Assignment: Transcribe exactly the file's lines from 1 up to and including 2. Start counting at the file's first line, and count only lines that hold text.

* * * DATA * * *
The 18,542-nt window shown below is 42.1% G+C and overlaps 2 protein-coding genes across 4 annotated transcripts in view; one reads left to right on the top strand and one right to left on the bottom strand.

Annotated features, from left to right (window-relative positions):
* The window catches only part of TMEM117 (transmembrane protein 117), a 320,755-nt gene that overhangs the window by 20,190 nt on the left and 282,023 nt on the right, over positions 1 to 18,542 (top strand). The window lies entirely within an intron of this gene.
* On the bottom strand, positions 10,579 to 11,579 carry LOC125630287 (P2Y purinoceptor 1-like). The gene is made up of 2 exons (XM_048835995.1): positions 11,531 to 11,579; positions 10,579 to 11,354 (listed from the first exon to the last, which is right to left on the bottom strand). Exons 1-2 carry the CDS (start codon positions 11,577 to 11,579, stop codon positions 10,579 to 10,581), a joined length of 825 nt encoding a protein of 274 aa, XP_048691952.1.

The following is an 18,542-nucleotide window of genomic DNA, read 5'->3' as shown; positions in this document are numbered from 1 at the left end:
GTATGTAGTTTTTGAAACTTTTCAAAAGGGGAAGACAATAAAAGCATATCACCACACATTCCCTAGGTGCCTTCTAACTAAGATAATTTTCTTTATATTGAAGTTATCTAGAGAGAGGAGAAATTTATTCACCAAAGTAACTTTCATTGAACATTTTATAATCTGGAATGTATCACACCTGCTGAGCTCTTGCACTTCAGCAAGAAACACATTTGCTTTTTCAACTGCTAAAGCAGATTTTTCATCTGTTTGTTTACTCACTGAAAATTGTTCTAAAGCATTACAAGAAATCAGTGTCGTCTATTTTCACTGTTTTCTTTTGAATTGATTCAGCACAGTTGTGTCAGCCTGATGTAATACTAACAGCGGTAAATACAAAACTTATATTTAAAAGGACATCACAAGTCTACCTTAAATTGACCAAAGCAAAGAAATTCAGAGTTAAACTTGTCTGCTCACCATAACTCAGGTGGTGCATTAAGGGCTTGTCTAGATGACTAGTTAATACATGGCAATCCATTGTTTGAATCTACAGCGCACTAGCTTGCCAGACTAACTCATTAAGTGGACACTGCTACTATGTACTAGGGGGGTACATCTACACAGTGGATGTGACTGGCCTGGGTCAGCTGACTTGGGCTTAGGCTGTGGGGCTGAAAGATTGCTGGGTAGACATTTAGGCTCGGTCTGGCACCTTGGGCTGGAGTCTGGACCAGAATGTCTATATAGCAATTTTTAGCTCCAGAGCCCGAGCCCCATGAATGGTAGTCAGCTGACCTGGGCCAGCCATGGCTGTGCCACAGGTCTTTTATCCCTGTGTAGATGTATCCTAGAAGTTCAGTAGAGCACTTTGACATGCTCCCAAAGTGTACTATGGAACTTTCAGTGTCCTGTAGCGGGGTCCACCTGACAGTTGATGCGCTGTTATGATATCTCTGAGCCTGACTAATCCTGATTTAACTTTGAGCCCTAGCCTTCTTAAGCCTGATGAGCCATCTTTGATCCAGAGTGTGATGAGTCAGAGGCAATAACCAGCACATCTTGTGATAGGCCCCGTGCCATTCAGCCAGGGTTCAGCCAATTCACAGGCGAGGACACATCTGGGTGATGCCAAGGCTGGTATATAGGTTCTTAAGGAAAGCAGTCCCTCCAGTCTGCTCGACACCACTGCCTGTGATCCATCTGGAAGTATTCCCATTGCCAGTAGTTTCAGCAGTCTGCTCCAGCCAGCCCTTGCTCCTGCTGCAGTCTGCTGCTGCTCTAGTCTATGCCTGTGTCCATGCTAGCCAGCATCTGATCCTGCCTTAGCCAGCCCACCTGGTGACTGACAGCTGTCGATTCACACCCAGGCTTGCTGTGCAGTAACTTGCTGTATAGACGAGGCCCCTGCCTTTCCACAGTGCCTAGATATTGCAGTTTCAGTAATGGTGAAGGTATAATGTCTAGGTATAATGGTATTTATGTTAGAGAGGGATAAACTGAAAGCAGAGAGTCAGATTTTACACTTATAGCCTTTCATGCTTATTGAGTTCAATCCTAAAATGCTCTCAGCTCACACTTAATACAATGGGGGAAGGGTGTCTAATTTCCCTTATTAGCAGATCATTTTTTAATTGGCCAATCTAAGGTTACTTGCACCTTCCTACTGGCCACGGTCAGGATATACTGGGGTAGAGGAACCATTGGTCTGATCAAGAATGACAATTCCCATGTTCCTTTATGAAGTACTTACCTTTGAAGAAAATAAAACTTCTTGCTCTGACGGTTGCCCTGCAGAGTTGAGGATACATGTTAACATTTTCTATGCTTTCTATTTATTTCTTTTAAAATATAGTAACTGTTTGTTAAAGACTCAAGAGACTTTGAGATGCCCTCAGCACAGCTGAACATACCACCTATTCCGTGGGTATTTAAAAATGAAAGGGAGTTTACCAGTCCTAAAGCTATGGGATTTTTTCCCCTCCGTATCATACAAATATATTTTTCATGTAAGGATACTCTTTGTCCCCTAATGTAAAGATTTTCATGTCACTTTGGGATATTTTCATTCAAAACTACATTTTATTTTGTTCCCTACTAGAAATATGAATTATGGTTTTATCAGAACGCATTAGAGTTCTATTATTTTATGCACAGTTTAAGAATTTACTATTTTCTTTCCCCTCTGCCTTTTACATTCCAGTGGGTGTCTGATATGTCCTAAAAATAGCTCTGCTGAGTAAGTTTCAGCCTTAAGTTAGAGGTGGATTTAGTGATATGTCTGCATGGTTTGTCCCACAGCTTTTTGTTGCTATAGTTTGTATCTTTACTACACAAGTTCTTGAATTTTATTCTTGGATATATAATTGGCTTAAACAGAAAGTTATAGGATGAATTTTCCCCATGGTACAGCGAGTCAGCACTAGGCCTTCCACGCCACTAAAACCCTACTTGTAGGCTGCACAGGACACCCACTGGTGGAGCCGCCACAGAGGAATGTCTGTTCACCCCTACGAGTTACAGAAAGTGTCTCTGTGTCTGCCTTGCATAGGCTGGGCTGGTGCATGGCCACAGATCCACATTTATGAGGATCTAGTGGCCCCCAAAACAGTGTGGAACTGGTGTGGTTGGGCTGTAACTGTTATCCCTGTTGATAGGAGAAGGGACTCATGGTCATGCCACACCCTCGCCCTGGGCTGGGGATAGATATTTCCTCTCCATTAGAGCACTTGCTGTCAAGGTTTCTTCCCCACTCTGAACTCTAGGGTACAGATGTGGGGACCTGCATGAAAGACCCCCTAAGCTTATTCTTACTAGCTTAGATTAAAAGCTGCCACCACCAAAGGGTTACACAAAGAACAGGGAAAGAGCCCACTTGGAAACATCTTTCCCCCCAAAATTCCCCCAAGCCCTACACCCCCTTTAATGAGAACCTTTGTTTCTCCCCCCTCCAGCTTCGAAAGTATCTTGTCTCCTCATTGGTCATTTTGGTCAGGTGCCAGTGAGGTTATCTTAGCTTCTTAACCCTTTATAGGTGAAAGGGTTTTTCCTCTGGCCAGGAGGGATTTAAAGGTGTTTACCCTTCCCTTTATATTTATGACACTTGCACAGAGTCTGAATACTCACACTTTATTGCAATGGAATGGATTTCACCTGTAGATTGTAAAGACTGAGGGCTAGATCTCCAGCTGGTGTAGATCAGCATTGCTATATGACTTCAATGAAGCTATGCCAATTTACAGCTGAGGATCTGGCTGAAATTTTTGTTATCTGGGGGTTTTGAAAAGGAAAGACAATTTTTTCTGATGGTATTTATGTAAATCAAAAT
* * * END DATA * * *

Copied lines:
The 18,542-nt window shown below is 42.1% G+C and overlaps 2 protein-coding genes across 4 annotated transcripts in view; one reads left to right on the top strand and one right to left on the bottom strand.

Annotated features, from left to right (window-relative positions):